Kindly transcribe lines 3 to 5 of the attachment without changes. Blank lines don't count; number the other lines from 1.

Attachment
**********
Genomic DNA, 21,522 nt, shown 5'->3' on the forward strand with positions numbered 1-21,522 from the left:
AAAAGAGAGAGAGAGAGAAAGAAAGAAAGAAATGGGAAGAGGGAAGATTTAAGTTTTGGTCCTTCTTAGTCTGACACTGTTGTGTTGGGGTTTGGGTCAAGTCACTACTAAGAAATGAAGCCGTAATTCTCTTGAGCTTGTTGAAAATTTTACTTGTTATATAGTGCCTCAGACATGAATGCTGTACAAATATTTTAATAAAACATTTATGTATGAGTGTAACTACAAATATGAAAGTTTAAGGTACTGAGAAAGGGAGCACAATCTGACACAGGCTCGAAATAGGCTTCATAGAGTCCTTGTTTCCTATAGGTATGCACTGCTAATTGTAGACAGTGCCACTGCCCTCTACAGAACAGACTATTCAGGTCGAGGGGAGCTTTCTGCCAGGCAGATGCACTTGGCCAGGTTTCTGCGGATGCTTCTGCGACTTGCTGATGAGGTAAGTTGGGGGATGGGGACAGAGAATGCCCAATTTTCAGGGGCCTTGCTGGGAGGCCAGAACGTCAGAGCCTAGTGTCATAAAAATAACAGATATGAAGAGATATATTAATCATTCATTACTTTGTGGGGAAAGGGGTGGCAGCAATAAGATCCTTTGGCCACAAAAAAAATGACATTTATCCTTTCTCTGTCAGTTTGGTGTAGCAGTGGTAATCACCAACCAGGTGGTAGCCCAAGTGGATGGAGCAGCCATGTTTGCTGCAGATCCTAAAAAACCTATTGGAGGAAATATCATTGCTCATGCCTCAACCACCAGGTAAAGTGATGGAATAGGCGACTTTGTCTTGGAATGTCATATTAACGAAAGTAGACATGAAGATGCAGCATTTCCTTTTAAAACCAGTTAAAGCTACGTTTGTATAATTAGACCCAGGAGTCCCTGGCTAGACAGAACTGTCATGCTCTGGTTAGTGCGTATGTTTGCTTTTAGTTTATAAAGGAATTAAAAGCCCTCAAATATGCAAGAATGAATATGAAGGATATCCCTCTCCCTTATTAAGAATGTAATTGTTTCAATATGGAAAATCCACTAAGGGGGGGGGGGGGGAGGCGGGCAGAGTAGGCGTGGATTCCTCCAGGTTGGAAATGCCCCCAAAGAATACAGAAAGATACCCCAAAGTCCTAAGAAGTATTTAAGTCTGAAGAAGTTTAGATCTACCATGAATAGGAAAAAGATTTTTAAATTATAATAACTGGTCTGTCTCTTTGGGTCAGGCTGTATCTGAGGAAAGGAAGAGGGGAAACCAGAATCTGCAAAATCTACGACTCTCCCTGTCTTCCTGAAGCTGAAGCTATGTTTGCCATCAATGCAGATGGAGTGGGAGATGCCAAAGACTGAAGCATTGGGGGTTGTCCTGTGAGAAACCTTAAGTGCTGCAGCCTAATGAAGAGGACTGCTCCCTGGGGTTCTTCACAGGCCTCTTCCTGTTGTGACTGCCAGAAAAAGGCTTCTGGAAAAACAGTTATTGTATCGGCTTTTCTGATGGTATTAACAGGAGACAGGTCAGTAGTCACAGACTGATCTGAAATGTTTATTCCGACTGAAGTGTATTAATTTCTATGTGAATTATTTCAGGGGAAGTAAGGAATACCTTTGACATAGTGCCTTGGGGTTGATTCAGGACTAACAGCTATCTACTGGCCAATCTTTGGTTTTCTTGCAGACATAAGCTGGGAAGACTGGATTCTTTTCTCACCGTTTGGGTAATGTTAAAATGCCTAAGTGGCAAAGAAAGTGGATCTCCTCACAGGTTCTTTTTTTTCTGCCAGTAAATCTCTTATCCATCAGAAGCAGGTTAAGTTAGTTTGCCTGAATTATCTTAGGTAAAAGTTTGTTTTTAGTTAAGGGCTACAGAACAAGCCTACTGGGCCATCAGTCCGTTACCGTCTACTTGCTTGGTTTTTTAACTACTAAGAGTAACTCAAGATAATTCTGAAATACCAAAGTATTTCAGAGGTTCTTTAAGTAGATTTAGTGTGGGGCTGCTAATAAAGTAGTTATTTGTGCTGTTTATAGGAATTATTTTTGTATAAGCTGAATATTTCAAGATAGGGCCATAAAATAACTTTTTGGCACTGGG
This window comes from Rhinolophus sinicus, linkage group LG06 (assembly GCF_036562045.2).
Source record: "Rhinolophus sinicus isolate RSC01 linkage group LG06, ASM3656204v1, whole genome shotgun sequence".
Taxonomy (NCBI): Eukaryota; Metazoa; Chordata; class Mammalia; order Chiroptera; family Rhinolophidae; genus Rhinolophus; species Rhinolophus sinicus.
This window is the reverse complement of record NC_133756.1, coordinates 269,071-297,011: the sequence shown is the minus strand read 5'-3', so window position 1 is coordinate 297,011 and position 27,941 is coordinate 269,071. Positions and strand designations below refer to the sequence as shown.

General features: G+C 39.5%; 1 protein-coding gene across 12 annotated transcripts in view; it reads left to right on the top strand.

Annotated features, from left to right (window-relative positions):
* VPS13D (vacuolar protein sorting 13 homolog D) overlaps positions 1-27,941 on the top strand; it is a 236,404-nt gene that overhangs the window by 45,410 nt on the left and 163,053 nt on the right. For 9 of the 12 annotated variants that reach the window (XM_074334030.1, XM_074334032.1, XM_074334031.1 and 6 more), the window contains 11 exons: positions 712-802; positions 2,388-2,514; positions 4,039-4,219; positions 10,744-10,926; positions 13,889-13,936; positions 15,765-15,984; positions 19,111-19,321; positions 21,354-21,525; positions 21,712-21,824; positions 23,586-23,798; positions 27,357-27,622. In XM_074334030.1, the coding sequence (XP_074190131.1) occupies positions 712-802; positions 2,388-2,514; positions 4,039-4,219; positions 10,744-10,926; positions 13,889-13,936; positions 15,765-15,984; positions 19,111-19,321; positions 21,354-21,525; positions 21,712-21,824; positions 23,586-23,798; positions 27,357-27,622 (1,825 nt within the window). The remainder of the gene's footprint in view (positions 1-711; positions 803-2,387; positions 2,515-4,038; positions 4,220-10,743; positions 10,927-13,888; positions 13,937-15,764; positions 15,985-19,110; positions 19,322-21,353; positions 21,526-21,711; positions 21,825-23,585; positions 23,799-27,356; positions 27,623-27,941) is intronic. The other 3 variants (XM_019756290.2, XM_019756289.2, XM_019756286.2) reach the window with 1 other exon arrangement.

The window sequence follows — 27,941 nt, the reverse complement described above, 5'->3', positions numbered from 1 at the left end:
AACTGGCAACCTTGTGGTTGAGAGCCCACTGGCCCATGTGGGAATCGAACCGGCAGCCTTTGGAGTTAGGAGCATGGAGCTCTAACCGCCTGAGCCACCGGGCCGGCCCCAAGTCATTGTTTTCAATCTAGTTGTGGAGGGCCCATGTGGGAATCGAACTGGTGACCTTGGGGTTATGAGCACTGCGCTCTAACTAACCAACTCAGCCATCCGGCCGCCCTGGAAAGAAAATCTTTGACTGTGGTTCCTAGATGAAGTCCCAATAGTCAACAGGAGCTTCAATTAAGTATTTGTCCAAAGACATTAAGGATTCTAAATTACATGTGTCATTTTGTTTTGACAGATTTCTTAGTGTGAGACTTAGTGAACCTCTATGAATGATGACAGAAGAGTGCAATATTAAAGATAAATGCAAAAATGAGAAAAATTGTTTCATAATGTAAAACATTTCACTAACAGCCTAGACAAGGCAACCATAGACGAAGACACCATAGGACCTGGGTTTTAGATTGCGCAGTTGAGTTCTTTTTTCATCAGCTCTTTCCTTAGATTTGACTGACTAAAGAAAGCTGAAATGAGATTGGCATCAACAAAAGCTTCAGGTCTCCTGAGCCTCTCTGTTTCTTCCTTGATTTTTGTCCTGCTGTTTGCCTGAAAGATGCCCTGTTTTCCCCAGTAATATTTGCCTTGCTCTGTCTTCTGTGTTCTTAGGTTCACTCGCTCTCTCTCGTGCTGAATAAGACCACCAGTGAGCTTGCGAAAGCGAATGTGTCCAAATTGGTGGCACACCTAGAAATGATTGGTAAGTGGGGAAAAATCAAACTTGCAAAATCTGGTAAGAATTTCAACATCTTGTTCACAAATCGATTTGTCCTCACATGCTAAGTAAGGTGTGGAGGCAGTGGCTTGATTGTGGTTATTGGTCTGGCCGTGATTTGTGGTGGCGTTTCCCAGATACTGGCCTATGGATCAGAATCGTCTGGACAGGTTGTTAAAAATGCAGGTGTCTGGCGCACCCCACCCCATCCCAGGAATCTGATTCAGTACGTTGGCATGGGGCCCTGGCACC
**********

This window comes from Rhinolophus sinicus, linkage group LG06 (assembly GCF_036562045.2).
Source record: "Rhinolophus sinicus isolate RSC01 linkage group LG06, ASM3656204v1, whole genome shotgun sequence".
Taxonomy (NCBI): Eukaryota; Metazoa; Chordata; class Mammalia; order Chiroptera; family Rhinolophidae; genus Rhinolophus; species Rhinolophus sinicus.